Whether you’re like me and track your activity religiously or you just occasionally open Apple Health to marvel at how many steps you’ve walked today, a third of us are now collecting substantial amounts of data on a daily basis.
Fitness trackers of today are sleek, attractive and customisable but they haven’t always been like this. Flashback to 1982, when the first watch for serious athletes blessed us with its, let’s face it, hideous presence! Nevertheless, it was the first of its kind and fitness trackers are now serious pieces of tech helping to make us healthier in ways we’d never considered before. Combine that with the vast number of health, fitness and workout apps available to us and we’re sitting on a goldmine of our own activity data!
The Polar PE2000
We’re all learning about what the statistics these devices tell us really mean. What’s a good resting heart rate? How many steps should I walk a day? What’s the difference between active energy and resting energy? Although these may look like any other number, we are in fact collecting so much useful data that we possess a great ability to track our activity, measure our wellness and progress towards reaching our individual health goals.
But, can having access to this amount of data become overwhelming?
We’ve all heard someone say, “let’s go for a walk, I need to get my steps up” and yes, that’s a good thing, you’re actively trying to move more, you want to hit the government recommended 150 minutes of physical activity a week, right? Some of us even run around our bedrooms at 11.50pm to hit the golden 10,000 and that’s cool too, but a need to hit all the goals our devices give us every single day can drain us, make us sick and lead us to be out of tune with our bodies.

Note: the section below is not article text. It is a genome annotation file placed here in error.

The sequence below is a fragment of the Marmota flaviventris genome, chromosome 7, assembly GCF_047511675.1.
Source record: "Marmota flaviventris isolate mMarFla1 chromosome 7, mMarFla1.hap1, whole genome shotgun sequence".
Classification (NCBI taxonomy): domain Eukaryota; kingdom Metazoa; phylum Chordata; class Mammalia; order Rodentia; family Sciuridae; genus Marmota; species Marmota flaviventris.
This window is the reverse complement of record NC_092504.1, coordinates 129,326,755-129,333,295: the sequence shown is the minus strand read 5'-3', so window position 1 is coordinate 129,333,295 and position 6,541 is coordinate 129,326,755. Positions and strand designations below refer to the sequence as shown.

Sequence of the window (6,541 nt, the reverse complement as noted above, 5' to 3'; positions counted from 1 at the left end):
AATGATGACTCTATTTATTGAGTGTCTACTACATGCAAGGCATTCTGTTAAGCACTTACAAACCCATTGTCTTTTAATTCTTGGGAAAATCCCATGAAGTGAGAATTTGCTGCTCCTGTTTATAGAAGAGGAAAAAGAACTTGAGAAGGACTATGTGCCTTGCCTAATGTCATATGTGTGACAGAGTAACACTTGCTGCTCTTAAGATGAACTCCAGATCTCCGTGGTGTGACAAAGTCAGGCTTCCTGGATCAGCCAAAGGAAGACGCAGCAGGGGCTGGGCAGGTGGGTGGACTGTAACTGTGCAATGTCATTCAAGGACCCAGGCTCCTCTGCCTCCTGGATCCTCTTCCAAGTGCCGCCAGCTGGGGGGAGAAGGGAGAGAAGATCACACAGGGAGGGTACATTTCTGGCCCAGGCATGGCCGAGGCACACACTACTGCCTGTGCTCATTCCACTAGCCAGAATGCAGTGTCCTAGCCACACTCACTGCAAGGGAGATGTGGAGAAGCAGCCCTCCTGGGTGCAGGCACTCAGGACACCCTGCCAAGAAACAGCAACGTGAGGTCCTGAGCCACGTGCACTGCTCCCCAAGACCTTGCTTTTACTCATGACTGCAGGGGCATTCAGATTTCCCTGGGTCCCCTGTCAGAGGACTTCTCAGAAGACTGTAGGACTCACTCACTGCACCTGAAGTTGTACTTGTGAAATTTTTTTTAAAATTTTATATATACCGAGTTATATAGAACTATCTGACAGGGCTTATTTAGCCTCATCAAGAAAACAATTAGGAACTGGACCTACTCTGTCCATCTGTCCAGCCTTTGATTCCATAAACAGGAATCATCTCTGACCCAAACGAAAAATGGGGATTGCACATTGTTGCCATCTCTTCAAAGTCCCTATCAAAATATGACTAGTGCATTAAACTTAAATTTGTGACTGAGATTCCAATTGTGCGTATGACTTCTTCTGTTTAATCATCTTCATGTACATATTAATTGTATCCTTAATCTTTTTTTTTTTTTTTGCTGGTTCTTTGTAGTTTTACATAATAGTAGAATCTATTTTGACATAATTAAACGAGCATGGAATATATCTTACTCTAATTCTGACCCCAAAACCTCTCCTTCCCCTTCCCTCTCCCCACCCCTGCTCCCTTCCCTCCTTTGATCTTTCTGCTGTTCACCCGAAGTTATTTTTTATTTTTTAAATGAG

That’s not to say that capturing all of this data isn’t useful. It can help to remind us to get up when we’ve been sat staring at a screen all day or it can help us to get into bed at an appropriate hour. You’ll know if you feel better, or worse in yourself without the need for a tracker but the data you collect can help to give you an insight into why you feel that way – maybe you had a great night’s sleep, so you feel more alert or maybe you walked 15,000 steps yesterday and now your legs ache. Using this data can help to teach us what works for us and what doesn’t and that is way better than saying “My watch told me to walk for half an hour today, so I did”.
Remember that your fitness tracker is only capturing activity data points and your day is made up of so much more. Of course, you’ll perform much better on some days than others. Analyse your data objectively; if you want to just sit on the sofa all day because you’ve been running around like a headless chicken all week then you do just that!
Giorgia Robinson, Account Manager